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Big Hero 6, Baymax and Real Inflatable Robotics

Baymax - a fictional example of
a 'Soft' robot.
Baymax, the inflatable robot from the animated Disney movie, Big Hero 6 is probably the most famous 'soft' robot in the world of fictional robots today. I didn't really give it much thought when I saw the film but it's not too surprising that Baymax is inspired by real research into the potential of soft robots.

I realize I'm a bit late to the party as Mashable wrote about this very subject in their post  'Big Hero 6' star Baymax was inspired by a real robot back in November of 2014 (which is where I first discovered real world soft robotics). However, since I'm somewhat obsessed with the almost certain robot uprising of the not too distant future, I thought it best to bring soft robotics to your attention.

Don't believe Soft Robots could be dangerous? Elon Musk says Artificial Intelligence could be more dangerous than Nukes. How would we know to fear robots if the next terminator model actually looked like a giant balloon poodle? I know, concerning right?

CMU Soft Robot Arm.
Turns out, when the BH6 filmmakers were scouting for ideas, they came across an inflatable robot arm project in 2011 being created at Carnegie Mellon University by scientist Siddharth Sanan, working with Mike Ornstein and Justin B. Moidel, under the guidance of Professor Christopher Atkeson. At the time it was a breakthrough in soft robotics.

The arm could turn, bend at the elbow and even pick up light objects.

Flash forward to 2015 and CMU's Professor Christopher Atkeson is now heading up a project to create an actual Baymax (or Baymax like) robot.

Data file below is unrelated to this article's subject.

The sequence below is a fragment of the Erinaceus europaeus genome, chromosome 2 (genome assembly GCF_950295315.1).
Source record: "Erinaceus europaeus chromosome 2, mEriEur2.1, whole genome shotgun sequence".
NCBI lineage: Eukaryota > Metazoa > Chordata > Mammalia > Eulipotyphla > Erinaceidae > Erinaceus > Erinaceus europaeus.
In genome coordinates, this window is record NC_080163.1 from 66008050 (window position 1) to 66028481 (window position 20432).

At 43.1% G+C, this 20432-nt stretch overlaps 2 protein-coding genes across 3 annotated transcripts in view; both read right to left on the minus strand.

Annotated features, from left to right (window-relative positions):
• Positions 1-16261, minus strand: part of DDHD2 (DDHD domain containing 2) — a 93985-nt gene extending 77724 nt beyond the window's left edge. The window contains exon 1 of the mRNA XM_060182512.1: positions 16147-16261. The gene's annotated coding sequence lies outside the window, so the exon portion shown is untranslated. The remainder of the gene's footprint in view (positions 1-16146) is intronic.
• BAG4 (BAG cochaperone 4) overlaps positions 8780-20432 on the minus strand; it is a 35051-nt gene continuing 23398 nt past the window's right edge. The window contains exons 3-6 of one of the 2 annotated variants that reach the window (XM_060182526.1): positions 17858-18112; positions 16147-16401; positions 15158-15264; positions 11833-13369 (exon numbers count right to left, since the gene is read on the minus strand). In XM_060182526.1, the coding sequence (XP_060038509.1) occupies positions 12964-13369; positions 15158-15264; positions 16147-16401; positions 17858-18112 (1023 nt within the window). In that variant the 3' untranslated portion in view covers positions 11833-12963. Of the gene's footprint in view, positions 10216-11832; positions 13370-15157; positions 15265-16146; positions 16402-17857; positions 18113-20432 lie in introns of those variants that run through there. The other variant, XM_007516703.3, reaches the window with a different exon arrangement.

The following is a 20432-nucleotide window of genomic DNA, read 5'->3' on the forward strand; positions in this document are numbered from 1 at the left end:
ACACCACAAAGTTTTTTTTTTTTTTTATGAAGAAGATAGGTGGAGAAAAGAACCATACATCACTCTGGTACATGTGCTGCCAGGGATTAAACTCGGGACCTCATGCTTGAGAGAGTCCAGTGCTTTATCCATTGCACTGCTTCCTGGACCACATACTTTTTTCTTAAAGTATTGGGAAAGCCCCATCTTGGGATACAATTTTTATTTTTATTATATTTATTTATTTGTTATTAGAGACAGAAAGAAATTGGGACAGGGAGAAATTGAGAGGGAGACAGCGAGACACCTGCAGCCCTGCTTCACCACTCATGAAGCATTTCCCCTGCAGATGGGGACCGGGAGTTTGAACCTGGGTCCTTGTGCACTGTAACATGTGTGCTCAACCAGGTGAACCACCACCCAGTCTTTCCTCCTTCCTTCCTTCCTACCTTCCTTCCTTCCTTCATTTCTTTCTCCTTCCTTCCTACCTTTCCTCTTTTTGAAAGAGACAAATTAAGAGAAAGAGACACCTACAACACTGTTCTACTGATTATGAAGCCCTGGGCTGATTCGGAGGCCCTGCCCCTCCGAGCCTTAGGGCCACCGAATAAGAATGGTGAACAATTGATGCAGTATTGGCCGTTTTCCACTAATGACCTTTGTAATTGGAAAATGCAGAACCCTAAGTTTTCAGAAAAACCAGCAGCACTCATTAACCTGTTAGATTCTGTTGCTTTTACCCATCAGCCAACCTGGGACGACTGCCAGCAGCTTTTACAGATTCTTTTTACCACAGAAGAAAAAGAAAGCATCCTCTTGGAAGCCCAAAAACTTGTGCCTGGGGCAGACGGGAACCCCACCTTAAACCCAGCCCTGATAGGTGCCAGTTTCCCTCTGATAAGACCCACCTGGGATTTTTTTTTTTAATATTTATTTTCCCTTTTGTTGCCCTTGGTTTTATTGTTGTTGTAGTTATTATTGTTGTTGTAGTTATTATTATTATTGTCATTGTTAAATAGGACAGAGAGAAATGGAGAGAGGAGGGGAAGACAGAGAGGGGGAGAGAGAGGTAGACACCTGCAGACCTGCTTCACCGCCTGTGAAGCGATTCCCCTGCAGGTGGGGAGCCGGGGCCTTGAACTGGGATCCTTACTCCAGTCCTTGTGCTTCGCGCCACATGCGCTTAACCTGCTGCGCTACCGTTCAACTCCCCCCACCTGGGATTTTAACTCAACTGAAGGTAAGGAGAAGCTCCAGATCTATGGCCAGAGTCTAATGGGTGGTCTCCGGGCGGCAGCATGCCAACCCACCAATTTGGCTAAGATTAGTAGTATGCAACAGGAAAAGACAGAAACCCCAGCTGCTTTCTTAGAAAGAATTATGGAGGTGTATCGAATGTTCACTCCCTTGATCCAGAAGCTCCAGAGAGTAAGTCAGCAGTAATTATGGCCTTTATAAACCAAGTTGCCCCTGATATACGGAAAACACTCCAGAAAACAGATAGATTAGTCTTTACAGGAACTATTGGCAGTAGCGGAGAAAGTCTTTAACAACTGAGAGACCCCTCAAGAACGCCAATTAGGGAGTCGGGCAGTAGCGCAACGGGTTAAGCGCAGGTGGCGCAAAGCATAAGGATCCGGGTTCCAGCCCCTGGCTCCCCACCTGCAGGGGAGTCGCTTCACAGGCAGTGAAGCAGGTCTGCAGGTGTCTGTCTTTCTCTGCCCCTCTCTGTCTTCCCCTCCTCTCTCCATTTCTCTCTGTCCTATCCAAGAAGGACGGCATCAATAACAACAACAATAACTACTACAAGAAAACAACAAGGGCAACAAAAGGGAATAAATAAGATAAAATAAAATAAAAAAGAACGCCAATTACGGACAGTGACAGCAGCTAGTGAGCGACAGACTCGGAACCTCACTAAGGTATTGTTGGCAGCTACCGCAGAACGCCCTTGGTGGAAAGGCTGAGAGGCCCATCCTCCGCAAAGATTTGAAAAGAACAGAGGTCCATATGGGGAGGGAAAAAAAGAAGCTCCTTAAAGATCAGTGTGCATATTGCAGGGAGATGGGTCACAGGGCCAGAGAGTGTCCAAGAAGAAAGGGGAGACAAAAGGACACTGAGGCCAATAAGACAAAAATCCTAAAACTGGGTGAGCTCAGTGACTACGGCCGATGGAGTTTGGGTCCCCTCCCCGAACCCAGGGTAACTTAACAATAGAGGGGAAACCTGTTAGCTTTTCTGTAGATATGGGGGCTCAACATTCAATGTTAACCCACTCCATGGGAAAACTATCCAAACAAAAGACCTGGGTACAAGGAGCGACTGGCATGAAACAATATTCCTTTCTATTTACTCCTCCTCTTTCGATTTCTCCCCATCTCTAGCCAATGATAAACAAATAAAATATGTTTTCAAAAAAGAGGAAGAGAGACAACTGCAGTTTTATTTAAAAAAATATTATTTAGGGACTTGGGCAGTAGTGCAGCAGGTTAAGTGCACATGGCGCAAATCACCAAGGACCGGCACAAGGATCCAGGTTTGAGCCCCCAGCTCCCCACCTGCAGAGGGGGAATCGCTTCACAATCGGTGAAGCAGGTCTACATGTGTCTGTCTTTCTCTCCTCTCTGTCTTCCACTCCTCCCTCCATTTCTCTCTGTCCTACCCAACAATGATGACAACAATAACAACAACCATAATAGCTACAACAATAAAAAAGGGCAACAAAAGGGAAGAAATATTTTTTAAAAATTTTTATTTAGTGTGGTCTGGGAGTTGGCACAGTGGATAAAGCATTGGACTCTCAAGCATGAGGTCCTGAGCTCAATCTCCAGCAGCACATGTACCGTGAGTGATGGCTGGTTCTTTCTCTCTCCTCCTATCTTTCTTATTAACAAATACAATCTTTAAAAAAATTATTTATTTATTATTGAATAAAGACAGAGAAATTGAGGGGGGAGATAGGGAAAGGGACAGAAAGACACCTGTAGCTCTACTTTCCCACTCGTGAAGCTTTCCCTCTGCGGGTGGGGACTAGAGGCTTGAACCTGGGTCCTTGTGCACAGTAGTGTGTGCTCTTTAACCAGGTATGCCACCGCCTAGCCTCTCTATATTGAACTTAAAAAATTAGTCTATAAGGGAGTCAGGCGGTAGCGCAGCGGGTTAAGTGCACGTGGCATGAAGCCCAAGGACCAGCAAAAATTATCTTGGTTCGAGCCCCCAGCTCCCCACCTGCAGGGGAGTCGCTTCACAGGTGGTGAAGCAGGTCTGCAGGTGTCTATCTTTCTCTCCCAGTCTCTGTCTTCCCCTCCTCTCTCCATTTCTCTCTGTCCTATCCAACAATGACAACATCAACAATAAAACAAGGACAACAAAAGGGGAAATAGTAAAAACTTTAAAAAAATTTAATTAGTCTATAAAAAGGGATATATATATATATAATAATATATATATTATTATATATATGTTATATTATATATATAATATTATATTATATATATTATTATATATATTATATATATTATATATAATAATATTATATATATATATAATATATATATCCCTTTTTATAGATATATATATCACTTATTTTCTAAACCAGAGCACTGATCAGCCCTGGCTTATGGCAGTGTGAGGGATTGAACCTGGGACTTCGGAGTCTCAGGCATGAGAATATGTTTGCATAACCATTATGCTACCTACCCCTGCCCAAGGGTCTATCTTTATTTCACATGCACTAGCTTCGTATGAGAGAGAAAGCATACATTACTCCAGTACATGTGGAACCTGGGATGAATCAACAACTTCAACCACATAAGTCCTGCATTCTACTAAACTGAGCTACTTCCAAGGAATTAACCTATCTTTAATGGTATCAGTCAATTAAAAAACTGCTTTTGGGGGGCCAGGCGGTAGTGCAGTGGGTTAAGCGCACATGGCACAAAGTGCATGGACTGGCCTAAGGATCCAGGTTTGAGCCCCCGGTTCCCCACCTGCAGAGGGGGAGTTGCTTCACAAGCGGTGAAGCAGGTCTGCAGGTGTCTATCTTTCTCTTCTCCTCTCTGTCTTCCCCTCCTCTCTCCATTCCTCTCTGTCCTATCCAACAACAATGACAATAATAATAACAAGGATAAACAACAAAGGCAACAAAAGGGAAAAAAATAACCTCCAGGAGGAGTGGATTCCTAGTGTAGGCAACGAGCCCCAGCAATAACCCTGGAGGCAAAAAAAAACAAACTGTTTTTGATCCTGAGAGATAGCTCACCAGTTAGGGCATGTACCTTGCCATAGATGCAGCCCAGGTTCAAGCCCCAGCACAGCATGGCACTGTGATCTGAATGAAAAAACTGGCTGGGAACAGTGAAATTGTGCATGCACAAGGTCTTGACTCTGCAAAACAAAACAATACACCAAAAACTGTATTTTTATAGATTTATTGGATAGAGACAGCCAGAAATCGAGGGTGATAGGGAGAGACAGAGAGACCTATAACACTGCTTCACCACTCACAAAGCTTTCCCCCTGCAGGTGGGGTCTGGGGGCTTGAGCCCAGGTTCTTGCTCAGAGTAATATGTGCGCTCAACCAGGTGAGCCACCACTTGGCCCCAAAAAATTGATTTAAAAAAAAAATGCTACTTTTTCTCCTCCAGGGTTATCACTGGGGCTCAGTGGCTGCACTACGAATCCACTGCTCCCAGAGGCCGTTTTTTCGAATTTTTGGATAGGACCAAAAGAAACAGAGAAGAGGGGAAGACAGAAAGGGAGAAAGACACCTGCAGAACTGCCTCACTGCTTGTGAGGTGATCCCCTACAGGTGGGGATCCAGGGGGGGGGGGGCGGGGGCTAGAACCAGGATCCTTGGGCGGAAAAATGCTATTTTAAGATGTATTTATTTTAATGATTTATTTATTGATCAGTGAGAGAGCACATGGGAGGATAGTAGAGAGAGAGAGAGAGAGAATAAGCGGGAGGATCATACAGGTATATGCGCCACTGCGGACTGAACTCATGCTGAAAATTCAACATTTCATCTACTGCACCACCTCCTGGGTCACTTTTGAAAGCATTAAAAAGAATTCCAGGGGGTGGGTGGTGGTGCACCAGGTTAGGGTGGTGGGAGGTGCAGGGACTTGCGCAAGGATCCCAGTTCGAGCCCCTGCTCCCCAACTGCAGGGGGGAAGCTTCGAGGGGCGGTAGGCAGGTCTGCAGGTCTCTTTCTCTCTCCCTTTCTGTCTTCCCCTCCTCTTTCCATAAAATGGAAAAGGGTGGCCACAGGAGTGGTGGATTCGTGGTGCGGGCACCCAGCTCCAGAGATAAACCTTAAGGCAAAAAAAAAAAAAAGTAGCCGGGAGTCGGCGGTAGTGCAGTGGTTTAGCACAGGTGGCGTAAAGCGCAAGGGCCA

Their biggest problems seems to be that Baymax's internal workings appear to work by 'movie magic', a resource that's going to earn someone millions if they ever work out how to sell it in bottles alongside fairy dust and miracles.

CMU's Sarcos humanoid robot as a skeleton (left).
Right, added lightweight inflatable suit.
So far real world examples look a bit like a T-700 Terminator exoskeleton wearing white overalls - which doesn't fair well for giving them a friendly bedside manner.

That said, Baymax does have a light weight internal skeleton, which you get brief glimpses of in the movie. With my passing interest in actually building robots I would have thought pneumatics, rather than gear wheels would be the way to go for soft robots.

Turns out someone over at CMU is already exploring that idea with this design of a functioning pneumatic arm (see image below).

This light weight carbon fiber arm uses custom made
pneumatic muscles to control the various limbs.
It seems simple enough just looking at an arm but you've still got to find somewhere to put all the batteries and other circuits needed to control everything and  keep the robot stable so when you hit the 'on' switch it doesn't just go 'Errp!' and fall over.

Looking at Disney's internal designs for Baymax (below) I'd consider putting the battery packs in the feet for better stability. It could be like one of those inflatable punching bags - knock it over and it bounces right up again.

Disney Internal Skeleton concept sketch for Baymax.

If soft robotics really took off with a completely autonomous humanoid design I could see the next step being all those people employed as cuddly team mascots and hugable theme park characters losing their jobs. The ultimate kick in the nuts - you know what I'm sayin'?

Why not? If Baymax can have an armored suit built for him then why not put him inside a cuddly theme park character suit too?

Holy crap! Imagine if the robot uprising began with an uprising of Disney themepark characters... we'd never see that coming... good thing I bought Soft Robotics to your attention!

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